Confronting Synanon, the Church of Scientology, the Peoples Temple run by Jim Jones and a self-help group whose therapists beat their clients, Mr. Morantz molded himself into a modern-day Davy Crockett, upholding righteous ideals even if his efforts put him in jeopardy.
Mr. Morantz, says his son, often quoted a maxim attributed to the folk hero Frontiersman: “Always be sure you’re right, then go for it.”
Fresh out of law school in the early 1970s, Morantz said he felt directionless and lived in Southern California on $90 a month. apartment so sterile that he was embarrassed to have guests. But one day in 1974, he received a phone call that tipped his life, he would later write, in “a direction I never would have suspected”.
The call came from a high school friend of his brother, a liquor store owner, who said he knew an alcoholic being held captive in a nursing home as part of a government control program . Mr. Morantz decided to investigate, speaking with nurses and others at several Los Angeles-area nursing homes.
Mr. Morantz discovered elderly alcoholics being sold for $125 to nursing homes by a man posing as a volunteer counselor with the county drunk court. Nursing homes sedated the “captives,” as the Los Angeles Times called them, with Thorazine and collected government checks for their stays.
Mr. Morantz filed a class action lawsuit and won a judgment of $300,000. At least two of those involved in the scheme have served jail time for wrongfully referring patients to a health care facility for profit.
The “captives” case, Chaz Morantz said, launched his father’s legal reputation. “My dad just hated bullies,” he said. “He wanted to stand up for people and help them defend themselves. He really resented sociopaths and other malevolent leaders who took advantage of their followers.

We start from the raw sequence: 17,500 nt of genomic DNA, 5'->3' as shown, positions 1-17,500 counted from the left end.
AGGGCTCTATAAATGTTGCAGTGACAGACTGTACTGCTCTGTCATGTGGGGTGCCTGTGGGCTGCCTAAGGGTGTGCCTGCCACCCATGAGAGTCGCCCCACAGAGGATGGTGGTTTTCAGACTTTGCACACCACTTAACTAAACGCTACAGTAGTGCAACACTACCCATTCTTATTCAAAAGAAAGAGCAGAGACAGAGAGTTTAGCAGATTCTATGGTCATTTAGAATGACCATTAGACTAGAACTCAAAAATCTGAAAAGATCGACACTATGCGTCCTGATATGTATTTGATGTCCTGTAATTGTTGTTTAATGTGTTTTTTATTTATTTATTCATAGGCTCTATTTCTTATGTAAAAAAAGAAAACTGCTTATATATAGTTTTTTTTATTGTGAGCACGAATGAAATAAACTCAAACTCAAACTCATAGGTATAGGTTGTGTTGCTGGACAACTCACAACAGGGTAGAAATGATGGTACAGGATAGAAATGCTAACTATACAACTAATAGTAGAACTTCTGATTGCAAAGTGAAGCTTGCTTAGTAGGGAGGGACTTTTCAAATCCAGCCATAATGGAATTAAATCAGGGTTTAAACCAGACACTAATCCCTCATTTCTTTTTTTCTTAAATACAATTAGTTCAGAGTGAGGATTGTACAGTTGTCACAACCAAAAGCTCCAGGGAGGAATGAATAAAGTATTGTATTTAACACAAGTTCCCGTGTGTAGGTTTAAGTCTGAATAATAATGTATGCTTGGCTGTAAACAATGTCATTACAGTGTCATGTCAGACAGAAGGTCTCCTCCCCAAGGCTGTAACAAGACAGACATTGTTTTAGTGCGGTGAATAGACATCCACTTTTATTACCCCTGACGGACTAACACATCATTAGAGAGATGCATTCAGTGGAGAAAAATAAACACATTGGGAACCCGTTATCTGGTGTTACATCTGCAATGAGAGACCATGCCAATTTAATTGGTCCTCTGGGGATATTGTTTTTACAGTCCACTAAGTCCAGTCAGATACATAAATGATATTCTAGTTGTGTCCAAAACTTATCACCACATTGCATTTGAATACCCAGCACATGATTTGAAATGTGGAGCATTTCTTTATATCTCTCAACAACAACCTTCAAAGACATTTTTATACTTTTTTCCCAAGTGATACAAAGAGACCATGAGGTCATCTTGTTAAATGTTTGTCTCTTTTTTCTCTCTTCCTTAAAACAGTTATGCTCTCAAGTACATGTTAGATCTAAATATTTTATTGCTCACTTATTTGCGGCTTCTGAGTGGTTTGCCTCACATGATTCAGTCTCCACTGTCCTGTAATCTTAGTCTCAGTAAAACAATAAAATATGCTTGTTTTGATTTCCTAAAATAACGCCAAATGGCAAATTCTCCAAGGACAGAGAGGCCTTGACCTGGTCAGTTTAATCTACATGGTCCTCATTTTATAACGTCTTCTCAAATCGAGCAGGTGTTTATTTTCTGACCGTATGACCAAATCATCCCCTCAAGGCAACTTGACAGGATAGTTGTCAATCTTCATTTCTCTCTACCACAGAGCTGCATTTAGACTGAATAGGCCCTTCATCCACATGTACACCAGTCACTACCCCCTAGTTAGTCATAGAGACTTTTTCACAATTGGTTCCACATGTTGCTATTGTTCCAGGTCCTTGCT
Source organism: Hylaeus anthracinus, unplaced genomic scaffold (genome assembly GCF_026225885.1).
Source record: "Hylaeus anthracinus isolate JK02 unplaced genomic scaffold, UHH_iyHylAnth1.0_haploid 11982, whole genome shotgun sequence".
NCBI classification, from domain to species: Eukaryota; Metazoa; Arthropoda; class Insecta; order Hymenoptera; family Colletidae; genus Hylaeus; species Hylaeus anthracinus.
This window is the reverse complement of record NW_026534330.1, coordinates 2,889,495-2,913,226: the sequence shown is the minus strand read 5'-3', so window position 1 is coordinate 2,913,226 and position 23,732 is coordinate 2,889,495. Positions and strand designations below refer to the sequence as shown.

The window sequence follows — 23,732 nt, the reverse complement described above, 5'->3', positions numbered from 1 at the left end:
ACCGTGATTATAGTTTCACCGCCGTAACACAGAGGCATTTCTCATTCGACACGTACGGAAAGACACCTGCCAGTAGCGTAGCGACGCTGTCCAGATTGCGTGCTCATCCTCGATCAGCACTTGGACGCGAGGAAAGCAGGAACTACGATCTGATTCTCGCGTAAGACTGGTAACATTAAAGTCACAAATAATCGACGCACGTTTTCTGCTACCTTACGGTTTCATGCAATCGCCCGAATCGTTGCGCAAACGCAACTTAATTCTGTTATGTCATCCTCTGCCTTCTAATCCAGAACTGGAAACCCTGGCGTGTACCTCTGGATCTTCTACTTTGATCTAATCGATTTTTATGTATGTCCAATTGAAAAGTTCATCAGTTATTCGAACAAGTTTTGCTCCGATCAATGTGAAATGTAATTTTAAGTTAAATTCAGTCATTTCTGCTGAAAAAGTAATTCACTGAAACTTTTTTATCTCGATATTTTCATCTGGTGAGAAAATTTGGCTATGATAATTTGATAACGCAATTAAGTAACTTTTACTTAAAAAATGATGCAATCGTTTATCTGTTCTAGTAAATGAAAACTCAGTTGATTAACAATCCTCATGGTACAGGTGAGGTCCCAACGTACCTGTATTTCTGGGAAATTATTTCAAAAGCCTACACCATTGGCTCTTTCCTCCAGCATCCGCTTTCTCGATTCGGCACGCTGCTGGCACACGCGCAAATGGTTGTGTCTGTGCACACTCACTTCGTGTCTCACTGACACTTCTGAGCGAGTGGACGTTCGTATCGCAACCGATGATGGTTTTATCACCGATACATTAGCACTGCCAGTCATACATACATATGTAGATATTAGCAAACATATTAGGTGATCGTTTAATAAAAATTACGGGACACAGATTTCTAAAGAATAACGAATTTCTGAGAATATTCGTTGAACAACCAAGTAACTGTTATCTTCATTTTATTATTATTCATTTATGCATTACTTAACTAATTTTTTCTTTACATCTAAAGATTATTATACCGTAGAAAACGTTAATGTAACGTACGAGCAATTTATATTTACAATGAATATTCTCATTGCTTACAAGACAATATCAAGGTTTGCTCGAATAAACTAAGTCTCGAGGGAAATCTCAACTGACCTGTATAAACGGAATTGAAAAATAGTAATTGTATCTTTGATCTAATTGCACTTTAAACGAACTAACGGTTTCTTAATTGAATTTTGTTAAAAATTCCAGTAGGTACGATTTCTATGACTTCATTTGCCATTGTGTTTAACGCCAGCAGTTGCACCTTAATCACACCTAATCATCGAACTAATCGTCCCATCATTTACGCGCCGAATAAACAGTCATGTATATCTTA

Mr. Morantz has been praised in the media for his meticulous investigation and relentless legal maneuvering. Soon customers were looking for him.
In 1977, he was approached by a man whose life had been destroyed by Synanon, a California drug addiction organization turned religious movement. Its founder, Charles E. Dederich Sr., considered himself a prophet and ordered his followers to undergo vasectomies and abortions and to physically attack enemies.
Mr. Morantz sued Synanon on behalf of several members who managed to escape. Three weeks after winning a $300,000 judgment, he dug through his mailbox at his Pacific Palisades home and a 4½-foot rattlesnake sank its fangs into his left wrist.
“I felt like I had my hand in a vise and it just kept getting tighter,” Morantz told The Times from his hospital bed.
He managed to run for help and shouted to a neighbor what had happened. The neighbor wrapped Mr. Morantz’s arm in a tourniquet while waiting for first responders.
While paramedics treated him, four firefighters beat the rattlesnake with shovels and cut off his head. They discovered that the snake’s rattles had been removed, meaning there was no warning sound to alert Mr. Morantz to the reptile in his mailbox.
The doctor treating Mr Morantz, then 32, said he had been “extraordinarily lucky” to survive.
Dederich and two members of the “Imperial Marines” squad were arrested a few days later for attempted murder and conspiracy to commit murder. They all pleaded no contest, with supporters receiving a year in prison and Dederich, then in poor health, given probation. Dederich died in 1997.
A year after the attack, in a profile for The Times, Mr Morantz said he wanted to “know nothing about cults”.
“I have no desire to spend my life worrying about sects, groups or movements,” he added. “On the other hand, just because you don’t want to be involved anymore doesn’t mean you can turn your back when someone asks for help.”
Paul Robert Morantz was born in Los Angeles on August 16, 1945. His father worked in the meat industry; his mother was a housewife. There were signs during her childhood of her future outrage at injustice, especially in regards to religion.